Someday, you might watch your own dreams on YouTube

UC Berkeley scientists decoded visual experiences in people’s brains and reconstructed them into YouTube videos.

Using functional Magnetic Resonance Imaging (fMRI) and computational models, UC Berkeley researchers have succeeded in decoding “visual experiences” in people’s brains and reconstructing them into videos.

This is the first step in a process that might someday let you record and reconstruct your own dreams on a computer screen, these researchers believe.

Professor Jack Gallant, a UC Berkeley neuroscientist and coauthor of the study published online September 22, 2011 the journal Current Biology, said:

This is a major leap toward reconstructing internal imagery. We are opening a window into the movies in our minds.

Shinji Nishimoto is lead author of the study and a post-doctoral researcher in the Gallant Lab at UC Berkeley. He and two other research team members served as test subjects for the experiment, because the procedure required volunteers to remain still inside the MRI scanner for hours at a time. The left clip of the video above is a segment of a movie that subjects viewed while inside the MRI scanner. The right clip, above, shows a reconstruction of this movie – created using brain activity from the test subjects – as measured using fMRI. There’s also another video here.

How did they do it? It’s a bit confusing because the test subjects watched movies to, well, create movies. Still, the same process should apply no matter what sort of visual experience you’re having. In this experiment, the reconstruction was obtained using three ingredients: each subject’s brain activity, a library of 18 million seconds of random YouTube video clips, and a computer program that was able to link the two together. If you want to learn the details of process, read this press release from UC Berkeley or, better yet, this super article in Gizmodo by Jesus Diaz, who wrote:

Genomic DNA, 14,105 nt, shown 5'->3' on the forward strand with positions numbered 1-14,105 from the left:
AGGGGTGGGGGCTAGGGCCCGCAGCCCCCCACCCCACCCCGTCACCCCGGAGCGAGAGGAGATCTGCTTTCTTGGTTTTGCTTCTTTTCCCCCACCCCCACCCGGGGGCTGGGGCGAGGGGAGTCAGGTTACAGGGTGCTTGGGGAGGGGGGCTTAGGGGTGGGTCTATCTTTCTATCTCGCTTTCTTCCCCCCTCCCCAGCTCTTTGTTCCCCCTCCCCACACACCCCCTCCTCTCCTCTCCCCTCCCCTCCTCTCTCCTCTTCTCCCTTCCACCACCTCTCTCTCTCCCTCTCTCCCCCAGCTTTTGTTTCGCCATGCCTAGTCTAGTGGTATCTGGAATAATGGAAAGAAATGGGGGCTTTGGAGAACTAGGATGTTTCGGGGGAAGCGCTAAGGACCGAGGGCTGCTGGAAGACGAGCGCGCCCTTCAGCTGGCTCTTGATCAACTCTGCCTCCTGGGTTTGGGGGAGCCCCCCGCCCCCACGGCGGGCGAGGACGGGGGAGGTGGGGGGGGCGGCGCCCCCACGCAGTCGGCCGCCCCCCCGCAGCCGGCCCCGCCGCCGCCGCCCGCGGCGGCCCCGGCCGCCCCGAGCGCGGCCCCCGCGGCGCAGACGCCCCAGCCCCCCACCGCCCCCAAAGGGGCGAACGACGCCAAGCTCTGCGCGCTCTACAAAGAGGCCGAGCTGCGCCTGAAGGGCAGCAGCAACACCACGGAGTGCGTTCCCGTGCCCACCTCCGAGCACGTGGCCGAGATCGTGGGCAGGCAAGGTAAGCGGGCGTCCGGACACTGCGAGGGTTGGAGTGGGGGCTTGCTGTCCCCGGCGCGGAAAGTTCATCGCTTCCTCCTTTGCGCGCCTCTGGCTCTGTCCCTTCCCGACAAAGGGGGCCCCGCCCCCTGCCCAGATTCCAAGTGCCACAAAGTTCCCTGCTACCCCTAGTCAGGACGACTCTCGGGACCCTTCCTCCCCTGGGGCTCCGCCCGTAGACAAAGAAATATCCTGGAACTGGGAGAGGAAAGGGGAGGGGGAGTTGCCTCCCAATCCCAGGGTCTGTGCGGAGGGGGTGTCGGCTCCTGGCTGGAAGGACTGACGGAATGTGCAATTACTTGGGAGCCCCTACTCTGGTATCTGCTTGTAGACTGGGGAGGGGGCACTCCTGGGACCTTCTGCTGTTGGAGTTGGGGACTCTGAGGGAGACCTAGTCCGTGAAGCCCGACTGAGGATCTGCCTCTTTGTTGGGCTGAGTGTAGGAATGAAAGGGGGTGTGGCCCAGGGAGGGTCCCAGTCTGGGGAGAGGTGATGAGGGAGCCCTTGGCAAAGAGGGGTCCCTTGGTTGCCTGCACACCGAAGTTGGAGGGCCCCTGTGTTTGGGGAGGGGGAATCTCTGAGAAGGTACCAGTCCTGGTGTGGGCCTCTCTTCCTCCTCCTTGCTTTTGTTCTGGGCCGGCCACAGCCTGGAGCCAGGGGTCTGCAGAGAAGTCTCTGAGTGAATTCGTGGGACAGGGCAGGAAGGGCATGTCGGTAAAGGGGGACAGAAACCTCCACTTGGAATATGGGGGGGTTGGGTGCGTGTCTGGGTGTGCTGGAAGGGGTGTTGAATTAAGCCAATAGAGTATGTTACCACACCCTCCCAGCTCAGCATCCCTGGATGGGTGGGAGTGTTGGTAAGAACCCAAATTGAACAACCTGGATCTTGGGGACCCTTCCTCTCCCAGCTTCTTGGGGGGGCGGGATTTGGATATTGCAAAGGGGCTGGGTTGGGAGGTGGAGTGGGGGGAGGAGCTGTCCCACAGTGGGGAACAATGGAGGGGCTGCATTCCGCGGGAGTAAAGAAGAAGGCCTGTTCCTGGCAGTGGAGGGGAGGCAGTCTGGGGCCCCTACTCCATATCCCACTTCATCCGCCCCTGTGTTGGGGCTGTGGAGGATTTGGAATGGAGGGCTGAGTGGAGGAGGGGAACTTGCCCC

This process effectively decodes the brain signals generated by moving pictures, connecting the shape and motion information from the movies to specific brain actions. As the sessions progressed, the computer learned more and more about how the visual activity presented on the screen corresponded to the brain activity … After recording this information, another group of clips was used to reconstruct the videos shown to the subjects.

The scientists suggest:

Imagine tapping into the mind of a coma patient, or watching one’s own dream on YouTube.

Ultimately, Nishimoto said, scientists need to understand how the brain processes dynamic visual events that we experience in everyday life. He said:

We need to know how the brain works in naturalistic conditions. For that, we need to first understand how the brain works while we are watching movies.

Indeed.

Bottom line: Scientists in the Gallant Lab at UC Berkeley used functional Magnetic Resonance Imaging (fMRI) and computational models to decode visual experiences in people’s brains and reconstruct them into videos. They say this might be the first step in a process that will ultimately let us see what is happening in the mind of a coma patient – or watch our own dreams on YouTube.

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